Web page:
WASHINGTON -- The Senate gave final approval Thursday night to a fiscal 1994 housing spending bill, which includes $1.275 billion for the HOME program.

The legislation, approved by the House earlier this week, gives HOME an increase of more than 25% from its 1993 allocation of $1 billion. The 1994 appropriation equals the Senate's original proposal and is slightly higher than the $1.25 billion originally approved by the House.

The bill, which funds operations of the Department of Housing and Urban Development and various independent agencies, now goes to President Clinton, who is expected to sign it.

Created in 1990, the HOME program requires the federal government to match contributions that state and local governments make to low-income rental and home ownership projects.

Contributions that are eligible for federal matching funds include a state or locality's general obligation housing bonds as well as a portion of its multifamily and mortgage revenue bond issues.

Before approving the bill last Wednesday, the House took action that threatened to delay the measure. House lawmakers added an amendment killing funding for the National Aeronautics and Space Administration's project to develop a new type of shuttle rocket booster.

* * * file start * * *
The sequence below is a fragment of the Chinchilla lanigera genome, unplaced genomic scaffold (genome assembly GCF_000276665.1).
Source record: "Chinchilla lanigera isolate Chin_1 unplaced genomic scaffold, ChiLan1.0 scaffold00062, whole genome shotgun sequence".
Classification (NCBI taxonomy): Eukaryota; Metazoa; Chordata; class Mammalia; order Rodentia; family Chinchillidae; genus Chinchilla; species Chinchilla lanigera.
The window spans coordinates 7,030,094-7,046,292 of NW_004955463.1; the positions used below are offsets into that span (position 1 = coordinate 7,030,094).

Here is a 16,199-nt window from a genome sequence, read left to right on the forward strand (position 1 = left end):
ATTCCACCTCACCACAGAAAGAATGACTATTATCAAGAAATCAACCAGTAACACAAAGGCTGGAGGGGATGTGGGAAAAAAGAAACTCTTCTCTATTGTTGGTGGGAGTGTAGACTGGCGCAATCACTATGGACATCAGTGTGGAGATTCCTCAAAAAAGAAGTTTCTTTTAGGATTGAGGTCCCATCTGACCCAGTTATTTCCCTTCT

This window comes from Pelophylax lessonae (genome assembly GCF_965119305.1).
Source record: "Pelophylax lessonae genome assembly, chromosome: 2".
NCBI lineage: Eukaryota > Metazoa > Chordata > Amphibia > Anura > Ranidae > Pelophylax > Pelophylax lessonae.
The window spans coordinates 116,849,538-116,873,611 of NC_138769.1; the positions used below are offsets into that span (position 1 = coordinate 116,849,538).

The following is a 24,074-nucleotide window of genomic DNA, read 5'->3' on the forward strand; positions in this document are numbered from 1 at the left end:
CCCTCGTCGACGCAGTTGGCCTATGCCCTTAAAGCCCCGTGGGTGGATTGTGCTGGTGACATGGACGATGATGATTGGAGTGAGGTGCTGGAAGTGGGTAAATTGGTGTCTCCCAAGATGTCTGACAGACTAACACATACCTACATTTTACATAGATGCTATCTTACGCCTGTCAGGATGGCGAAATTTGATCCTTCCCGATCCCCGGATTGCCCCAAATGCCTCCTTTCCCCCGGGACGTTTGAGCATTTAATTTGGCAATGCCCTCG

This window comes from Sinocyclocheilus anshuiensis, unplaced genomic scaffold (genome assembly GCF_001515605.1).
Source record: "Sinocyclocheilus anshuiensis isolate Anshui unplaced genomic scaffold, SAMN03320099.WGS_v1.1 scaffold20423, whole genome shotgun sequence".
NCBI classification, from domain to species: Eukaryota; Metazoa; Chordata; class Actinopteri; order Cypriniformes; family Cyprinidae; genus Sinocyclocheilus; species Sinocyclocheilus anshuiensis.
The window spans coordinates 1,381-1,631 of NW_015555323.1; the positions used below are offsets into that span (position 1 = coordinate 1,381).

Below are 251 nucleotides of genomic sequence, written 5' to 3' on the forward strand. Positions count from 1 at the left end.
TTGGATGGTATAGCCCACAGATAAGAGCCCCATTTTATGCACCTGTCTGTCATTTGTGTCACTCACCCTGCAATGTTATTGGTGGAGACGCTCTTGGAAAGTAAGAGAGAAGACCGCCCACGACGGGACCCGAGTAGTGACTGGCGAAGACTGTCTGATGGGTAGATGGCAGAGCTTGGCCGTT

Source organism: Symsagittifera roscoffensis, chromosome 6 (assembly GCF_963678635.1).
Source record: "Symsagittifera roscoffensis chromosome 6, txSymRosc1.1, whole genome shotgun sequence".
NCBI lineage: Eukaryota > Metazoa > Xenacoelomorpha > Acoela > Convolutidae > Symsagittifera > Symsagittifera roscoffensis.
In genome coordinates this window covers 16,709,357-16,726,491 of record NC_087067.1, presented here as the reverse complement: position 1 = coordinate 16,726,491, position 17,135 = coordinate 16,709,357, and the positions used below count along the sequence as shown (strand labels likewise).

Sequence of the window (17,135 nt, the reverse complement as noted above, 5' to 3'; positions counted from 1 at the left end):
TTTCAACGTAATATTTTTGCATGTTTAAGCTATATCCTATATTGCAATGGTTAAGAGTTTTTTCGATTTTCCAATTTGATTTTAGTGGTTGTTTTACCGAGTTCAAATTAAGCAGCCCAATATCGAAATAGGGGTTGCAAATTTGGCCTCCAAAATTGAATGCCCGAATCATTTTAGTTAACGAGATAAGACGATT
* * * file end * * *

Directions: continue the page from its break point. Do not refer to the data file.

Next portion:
In the original version of the measure, the House had not included funding for the rocket booster, while the Senate had voted to finance it. House-Senate conferees had sided with the Senate. By repudiating the conferees' decision on Wednesday, the House set up a potential clash with the Senate. But the Senate did not put up a fight, passing the bill on a voice vote without without further amendment.

In addition to avoiding a delay, the HOME program also escaped a possible cutback in funding. Lobbyists had been concerned that lawmakers might make a last minute move to shift some of the HOME money to a new HUD program to aid the homeless, but the shift never happened.

The appropriations bill also includes $4.4 billion for the Community Development Block Grant program in fiscal 1994. The amount is $176 million more than the level in the original House bill, and $400 million more than the fiscal 1993 appropriation.

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